Theodore "Teddy" Roosevelt (October 27, 1858 – January 6, 1919; pronounced /ˈroʊzəvɛlt/ ROE-zə-velt) was the 26th President of the United States. He is well remembered for his energetic personality, range of interests and achievements, leadership of the Progressive Movement, model of masculinity, and his "cowboy" image. He was a leader of the Republican Party and founder of the short-lived Progressive ("Bull Moose") Party of 1912. Before becoming President (1901–1909) he held offices at the municipal, state, and federal level of government. Roosevelt's achievements as a naturalist, explorer, hunter, author, and soldier are as much a part of his fame as any office he held as a politician.
Born to a wealthy family, Roosevelt was an unhealthy child suffering from asthma who stayed at home studying natural history. In response to his physical weakness, he embraced a strenuous life. He attended Harvard, where he boxed and developed an interest in naval affairs. A year out of Harvard, in 1881 he ran for a seat in the state legislature. His first historical book, The Naval War of 1812, published in 1882, established his reputation as a serious historian. After a few years of living in the Badlands, Roosevelt returned to New York City, where he gained fame for fighting police corruption. He was effectively running the US Department of the Navy when the Spanish American War broke out; he resigned and led a small regiment in Cuba known as the Rough Riders, earning himself a nomination for the Medal of Honor. After the war, he returned to New York and was elected Governor; two years later he was nominated for and elected Vice President of the United States.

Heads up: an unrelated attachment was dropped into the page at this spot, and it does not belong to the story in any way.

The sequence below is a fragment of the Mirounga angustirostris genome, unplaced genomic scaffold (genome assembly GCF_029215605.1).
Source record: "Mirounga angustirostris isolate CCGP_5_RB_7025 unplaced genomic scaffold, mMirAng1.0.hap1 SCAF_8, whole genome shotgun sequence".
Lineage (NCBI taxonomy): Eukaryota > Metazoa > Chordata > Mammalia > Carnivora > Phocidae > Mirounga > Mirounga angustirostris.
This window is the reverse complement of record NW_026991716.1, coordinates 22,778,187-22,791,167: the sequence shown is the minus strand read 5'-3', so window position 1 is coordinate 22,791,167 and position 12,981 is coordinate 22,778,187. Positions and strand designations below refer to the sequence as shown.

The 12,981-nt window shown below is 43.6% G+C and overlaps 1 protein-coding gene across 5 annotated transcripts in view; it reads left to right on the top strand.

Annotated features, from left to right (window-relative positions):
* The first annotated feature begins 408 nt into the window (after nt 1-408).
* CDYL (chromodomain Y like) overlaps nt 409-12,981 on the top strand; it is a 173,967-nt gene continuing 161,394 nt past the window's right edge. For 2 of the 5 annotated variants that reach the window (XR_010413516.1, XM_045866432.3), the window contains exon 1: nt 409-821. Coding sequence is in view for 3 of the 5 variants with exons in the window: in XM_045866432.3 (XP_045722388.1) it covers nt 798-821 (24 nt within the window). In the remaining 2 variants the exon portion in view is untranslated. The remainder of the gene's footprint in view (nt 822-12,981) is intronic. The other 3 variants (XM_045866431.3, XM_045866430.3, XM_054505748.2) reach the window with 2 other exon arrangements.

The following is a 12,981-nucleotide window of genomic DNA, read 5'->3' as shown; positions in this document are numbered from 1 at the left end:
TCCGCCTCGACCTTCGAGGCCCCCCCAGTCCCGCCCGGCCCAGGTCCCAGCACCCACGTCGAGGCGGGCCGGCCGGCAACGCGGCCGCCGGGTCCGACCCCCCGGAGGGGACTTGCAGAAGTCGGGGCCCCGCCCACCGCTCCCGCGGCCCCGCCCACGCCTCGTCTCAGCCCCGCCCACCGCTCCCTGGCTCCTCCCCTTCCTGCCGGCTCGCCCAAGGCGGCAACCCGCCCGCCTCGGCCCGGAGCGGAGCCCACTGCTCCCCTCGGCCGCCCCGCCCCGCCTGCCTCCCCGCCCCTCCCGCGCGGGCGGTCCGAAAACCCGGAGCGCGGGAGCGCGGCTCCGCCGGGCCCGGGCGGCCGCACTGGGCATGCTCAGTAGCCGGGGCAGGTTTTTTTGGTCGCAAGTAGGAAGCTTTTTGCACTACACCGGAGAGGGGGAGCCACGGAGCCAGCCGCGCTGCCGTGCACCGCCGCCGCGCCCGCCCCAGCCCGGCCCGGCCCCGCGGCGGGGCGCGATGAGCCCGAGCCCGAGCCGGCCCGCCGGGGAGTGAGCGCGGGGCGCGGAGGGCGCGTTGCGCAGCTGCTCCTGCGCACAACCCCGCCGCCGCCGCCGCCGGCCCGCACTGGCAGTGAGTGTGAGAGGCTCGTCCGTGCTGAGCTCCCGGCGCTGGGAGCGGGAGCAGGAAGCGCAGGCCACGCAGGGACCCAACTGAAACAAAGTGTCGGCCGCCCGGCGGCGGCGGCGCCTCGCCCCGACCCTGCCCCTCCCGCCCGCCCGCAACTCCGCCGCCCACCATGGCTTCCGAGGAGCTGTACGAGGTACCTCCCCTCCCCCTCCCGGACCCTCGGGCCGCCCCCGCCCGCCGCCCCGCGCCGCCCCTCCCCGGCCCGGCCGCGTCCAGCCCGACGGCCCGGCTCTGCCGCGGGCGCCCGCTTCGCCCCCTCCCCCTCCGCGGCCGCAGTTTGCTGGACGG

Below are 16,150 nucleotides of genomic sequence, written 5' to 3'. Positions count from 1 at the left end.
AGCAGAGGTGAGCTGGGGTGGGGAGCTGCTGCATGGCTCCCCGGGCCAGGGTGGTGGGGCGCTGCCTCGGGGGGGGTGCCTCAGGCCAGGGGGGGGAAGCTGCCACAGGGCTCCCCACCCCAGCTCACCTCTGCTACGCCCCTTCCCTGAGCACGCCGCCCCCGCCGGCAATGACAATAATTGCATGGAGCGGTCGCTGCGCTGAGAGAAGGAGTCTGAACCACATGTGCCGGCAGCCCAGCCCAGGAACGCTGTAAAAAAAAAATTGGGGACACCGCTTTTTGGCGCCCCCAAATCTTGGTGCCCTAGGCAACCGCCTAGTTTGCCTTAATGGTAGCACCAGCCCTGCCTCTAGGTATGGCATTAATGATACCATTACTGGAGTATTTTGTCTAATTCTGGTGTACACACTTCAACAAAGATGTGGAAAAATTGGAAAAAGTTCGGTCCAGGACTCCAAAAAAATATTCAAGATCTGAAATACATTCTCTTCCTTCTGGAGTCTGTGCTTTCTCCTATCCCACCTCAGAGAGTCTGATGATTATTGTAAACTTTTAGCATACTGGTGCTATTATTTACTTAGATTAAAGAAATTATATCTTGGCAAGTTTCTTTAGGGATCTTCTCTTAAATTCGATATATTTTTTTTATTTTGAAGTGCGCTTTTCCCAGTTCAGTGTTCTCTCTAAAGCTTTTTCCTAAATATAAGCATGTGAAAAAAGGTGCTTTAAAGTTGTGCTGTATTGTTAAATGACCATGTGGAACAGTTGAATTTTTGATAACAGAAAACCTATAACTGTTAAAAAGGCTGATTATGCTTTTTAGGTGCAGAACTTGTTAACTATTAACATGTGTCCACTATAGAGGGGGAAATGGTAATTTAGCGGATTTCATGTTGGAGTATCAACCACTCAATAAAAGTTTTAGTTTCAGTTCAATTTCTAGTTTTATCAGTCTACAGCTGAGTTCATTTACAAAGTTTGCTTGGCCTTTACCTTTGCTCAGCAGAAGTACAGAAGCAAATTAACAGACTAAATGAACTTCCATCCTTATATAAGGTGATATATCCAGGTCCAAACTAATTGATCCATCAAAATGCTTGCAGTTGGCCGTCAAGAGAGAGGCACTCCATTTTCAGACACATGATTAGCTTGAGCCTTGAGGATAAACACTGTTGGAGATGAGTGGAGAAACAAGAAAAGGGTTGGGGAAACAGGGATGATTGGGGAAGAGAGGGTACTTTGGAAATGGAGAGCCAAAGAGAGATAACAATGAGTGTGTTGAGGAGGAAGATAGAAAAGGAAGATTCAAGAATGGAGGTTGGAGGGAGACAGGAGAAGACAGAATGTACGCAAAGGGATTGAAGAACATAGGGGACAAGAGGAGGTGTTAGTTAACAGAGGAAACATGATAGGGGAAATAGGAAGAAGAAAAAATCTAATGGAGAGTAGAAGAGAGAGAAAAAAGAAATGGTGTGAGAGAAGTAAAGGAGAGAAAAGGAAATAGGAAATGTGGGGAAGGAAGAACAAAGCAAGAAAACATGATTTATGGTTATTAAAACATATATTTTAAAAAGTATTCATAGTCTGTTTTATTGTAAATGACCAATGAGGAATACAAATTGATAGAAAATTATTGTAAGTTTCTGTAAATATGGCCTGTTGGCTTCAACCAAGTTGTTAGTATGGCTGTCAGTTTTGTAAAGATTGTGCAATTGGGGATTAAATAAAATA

In 1901, President William McKinley was assassinated, and Roosevelt became president at the age of 42, taking office at the youngest age of any U.S. President in history. Roosevelt attempted to move the Republican Party in the direction of Progressivism, including trust busting and increased regulation of businesses. Roosevelt coined the phrase "Square Deal" to describe his domestic agenda, emphasizing that the average citizen would get a fair shake under his policies. As an outdoorsman and naturalist, he promoted the conservation movement. On the world stage, Roosevelt's policies were characterized by his slogan, "Speak softly and carry a big stick". Roosevelt was the force behind the completion of the Panama Canal; he sent out the Great White Fleet to display American power, and he negotiated an end to the Russo-Japanese War, for which he won the Nobel Peace Prize. Roosevelt is the first American to win the Nobel Peace Prize.